The World Wide Web, created in 1989 by Tim Berners-Lee at CERN, was originally intended to connect various repositories of information and make them accessible, consumable and editable by large numbers of people.
Some twenty years later we are in a place where the World Wide Web has, for most of us, become extremely tangled.
Interacting in a Silo
Most of us have a presence on the Web that is spread across various sites and networks, and our interaction on each of those sites is generally independent of the others.
For example, you may use Facebook for family and friends, LinkedIn for business, Twitter for networking, etc. As more websites appear that appeal to us, this web of information about us that we want to interact with becomes increasingly complicated.
Of course there are ways to connect various websites. But you unless you have some programming knowledge, you are limited to what’s available, or stuck hoping that someone develops a tool or app that will do what you need it to.
There is, however, some hope that things are changing. New platforms like If This Then That (IFTTT) are starting a movement toward simplifying how we interact with various platforms, including social networks, RSS feeds, productivity apps, email and text messaging.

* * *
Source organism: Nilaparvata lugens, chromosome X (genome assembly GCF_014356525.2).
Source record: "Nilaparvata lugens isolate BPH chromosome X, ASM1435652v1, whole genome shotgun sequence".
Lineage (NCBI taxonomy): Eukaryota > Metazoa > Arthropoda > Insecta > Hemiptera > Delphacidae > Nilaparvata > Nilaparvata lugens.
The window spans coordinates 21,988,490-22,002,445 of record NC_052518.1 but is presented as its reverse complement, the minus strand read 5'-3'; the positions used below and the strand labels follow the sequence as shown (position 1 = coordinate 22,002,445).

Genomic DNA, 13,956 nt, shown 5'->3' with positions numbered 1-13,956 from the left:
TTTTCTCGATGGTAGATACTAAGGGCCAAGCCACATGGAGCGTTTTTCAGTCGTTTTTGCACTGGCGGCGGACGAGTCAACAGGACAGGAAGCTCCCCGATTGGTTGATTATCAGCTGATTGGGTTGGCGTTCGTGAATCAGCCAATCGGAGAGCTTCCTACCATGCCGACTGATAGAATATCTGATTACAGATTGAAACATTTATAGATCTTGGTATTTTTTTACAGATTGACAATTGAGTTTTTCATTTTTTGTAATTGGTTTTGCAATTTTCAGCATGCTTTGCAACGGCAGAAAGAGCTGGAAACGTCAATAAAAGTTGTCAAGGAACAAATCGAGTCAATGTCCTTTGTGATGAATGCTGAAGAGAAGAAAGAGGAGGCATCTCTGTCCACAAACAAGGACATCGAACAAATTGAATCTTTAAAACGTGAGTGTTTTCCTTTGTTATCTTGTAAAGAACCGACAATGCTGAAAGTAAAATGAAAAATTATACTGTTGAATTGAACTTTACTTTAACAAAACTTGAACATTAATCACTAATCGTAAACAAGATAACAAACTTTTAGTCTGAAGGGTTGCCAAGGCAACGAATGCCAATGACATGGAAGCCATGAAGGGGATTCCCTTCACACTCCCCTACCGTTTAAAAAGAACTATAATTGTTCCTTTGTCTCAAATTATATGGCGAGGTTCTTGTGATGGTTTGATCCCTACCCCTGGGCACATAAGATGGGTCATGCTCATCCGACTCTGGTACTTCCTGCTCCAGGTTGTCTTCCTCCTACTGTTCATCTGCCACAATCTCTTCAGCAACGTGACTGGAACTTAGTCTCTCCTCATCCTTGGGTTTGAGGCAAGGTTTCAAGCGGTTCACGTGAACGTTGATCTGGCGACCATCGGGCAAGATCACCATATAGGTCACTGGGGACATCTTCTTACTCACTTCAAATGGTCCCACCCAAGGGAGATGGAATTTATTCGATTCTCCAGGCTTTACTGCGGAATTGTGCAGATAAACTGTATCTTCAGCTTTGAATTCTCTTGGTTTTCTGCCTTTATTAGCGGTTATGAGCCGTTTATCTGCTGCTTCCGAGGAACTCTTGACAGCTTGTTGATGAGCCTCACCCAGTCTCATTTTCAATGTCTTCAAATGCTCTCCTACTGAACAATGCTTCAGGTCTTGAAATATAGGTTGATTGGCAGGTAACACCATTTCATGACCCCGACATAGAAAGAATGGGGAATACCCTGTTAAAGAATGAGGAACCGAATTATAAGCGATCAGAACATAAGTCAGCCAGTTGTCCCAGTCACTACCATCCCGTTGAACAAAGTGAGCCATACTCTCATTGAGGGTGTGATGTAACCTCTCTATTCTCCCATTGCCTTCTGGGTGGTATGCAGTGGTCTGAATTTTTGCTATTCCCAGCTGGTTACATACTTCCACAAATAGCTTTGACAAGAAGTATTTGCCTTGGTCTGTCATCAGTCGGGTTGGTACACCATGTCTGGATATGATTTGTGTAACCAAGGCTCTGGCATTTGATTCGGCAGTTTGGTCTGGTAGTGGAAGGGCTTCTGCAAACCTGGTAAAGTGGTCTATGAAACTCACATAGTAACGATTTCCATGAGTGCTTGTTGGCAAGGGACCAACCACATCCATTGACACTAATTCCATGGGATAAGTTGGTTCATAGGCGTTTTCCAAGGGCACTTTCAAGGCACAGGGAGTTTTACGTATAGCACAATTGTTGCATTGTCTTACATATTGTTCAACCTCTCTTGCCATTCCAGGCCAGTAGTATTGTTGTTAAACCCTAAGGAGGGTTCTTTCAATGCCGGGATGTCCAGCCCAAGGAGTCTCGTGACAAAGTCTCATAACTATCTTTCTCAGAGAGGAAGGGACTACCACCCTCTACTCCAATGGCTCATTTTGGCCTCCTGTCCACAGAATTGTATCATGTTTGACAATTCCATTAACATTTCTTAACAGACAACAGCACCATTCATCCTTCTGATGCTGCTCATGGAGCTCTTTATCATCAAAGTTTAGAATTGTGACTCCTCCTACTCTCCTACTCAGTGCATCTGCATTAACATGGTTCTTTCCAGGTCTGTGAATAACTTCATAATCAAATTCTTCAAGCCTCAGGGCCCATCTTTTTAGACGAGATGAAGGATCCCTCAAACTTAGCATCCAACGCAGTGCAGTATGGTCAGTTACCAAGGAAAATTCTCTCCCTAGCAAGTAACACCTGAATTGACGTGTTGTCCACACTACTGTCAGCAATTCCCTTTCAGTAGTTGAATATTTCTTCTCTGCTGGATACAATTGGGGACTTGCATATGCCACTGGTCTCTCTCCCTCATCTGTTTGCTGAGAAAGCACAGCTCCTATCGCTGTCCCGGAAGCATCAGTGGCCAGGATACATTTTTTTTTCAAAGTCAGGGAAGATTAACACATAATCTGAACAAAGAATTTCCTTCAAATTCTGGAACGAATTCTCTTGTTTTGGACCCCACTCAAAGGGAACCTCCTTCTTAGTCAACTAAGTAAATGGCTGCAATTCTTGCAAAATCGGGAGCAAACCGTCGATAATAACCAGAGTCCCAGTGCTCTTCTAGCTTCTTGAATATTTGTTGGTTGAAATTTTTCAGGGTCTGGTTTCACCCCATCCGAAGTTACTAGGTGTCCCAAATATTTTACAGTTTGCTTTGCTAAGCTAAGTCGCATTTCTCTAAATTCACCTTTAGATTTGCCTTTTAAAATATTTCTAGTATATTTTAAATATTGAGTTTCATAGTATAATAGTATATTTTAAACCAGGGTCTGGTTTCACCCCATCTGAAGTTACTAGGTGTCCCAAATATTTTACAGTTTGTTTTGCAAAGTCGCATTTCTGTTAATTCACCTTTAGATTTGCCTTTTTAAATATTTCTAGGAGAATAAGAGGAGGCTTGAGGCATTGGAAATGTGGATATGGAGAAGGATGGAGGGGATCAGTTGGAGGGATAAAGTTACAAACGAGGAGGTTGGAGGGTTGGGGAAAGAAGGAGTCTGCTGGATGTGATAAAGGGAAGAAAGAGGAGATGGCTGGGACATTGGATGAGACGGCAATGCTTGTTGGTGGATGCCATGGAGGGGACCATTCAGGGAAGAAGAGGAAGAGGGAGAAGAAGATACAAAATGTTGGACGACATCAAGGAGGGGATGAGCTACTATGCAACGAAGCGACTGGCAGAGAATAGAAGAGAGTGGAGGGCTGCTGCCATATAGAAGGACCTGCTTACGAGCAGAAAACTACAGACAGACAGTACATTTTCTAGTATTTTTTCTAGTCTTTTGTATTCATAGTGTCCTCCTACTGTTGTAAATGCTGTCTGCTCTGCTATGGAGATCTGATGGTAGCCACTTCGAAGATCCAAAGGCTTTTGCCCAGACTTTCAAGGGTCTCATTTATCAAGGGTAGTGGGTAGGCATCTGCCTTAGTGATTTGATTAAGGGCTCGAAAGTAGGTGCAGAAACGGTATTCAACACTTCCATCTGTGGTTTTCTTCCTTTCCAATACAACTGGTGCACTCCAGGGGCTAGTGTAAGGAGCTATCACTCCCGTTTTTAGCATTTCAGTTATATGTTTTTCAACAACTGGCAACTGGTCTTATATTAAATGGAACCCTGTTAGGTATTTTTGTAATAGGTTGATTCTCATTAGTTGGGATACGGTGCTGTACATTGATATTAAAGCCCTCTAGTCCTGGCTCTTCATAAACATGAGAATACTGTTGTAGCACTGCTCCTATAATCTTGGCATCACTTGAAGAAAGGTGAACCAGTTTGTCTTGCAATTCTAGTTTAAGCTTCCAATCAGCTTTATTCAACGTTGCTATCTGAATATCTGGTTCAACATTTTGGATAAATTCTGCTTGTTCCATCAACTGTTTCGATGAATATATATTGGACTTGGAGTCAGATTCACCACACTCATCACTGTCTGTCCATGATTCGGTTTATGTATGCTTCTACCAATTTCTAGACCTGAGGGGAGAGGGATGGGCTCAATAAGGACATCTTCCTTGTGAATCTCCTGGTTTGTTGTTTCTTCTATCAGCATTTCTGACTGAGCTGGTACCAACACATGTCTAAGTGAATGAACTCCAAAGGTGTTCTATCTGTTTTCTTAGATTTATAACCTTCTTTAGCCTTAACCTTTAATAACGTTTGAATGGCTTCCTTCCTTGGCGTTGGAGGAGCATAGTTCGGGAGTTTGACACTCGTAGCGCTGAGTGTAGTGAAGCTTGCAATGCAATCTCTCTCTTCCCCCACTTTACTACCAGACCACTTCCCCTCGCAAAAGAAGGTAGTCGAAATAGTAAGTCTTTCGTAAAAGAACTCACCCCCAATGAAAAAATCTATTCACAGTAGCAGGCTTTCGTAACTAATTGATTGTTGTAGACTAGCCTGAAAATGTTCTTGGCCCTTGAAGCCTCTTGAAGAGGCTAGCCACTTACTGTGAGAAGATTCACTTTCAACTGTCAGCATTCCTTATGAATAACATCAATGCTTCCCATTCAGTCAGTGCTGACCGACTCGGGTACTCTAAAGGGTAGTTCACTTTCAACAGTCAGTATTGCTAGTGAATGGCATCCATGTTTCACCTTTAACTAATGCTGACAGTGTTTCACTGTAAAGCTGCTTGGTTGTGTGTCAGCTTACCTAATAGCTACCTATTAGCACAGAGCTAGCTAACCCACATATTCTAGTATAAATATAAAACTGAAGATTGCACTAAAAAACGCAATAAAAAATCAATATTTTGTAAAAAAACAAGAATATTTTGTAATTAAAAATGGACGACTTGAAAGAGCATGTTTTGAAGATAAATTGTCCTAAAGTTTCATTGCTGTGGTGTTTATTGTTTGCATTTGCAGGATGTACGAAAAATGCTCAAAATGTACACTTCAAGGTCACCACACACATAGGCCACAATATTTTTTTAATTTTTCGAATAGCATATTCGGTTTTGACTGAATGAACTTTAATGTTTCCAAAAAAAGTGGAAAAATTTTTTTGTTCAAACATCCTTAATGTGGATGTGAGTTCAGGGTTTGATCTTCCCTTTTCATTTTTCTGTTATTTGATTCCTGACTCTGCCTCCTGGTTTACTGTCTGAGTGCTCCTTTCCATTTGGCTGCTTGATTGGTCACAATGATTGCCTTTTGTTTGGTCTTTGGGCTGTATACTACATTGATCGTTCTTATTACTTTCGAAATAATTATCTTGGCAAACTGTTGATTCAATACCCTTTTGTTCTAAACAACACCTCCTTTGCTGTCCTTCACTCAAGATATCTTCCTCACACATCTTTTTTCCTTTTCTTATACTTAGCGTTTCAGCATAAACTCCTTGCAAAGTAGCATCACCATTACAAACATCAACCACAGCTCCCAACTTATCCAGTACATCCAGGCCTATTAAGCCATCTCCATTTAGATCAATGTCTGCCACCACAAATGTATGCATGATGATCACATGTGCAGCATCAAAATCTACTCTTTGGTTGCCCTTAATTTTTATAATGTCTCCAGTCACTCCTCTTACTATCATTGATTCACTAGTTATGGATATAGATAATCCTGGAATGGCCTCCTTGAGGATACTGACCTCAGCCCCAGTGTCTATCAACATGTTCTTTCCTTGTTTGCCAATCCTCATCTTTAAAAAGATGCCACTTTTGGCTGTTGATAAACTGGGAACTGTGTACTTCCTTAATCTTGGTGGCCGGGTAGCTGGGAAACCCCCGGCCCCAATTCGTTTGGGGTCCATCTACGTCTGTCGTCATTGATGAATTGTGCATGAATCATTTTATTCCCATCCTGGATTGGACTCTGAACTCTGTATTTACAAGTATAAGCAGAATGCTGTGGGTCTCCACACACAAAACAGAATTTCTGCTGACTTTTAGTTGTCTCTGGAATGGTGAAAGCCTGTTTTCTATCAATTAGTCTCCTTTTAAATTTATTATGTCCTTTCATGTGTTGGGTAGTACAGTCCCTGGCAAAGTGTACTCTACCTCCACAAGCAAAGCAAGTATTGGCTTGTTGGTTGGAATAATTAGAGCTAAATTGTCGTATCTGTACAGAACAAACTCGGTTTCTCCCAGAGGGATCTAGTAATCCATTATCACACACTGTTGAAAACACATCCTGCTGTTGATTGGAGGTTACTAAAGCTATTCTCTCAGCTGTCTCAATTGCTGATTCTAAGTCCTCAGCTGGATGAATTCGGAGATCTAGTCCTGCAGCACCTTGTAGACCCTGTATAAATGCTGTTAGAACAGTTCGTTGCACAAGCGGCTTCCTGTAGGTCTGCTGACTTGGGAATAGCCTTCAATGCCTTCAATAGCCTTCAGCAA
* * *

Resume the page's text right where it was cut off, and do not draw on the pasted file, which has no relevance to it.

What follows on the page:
With no programming knowledge, a user of IFTTT can trigger actions, messages and events based on other triggers. For example, if I receive an email from THIS person, THEN send me THAT text message. (This is a great feature for people who do not have a smartphone or don’t want to incur the data charges that come with reading emails on their phones.)
IFTTT also handles date and time information. After telling it which time zone you are in, it can use the time and date to trigger actions. For example, say you want to send an email to someone on a specific date and time, but are not sure if you will be at a computer at that time. No problem. Just set up a task in IFTTT to do it for you. If THIS is the date, THEN send THAT email to this person.
Scratching the Surface with IFTTT
The uses for this tool are amazing, and there’s a lot already there that will keep the average user going for quite some time. In fact, the site is so easy to use because there are external sites and apps already set up to work with IFTTT (Channels) and hundreds of pre-written tasks (Recipes) created by other users.
Here are some of the Channels that already work with IFTTT:
Some popular Recipes include automating tweets in response to certain activities; automatically archiving Facebook images to Dropbox; sending information from different sources into your Evernote account; various ways to manage and prioritize Gmail; and over 700 more pre-written tasks.
IFTTT and other similar platforms are going to help us manage the Web more efficiently, and streamline many of the manual tasks we do on a daily basis. The best part? It’s a connected tool for all users, not just the geeks.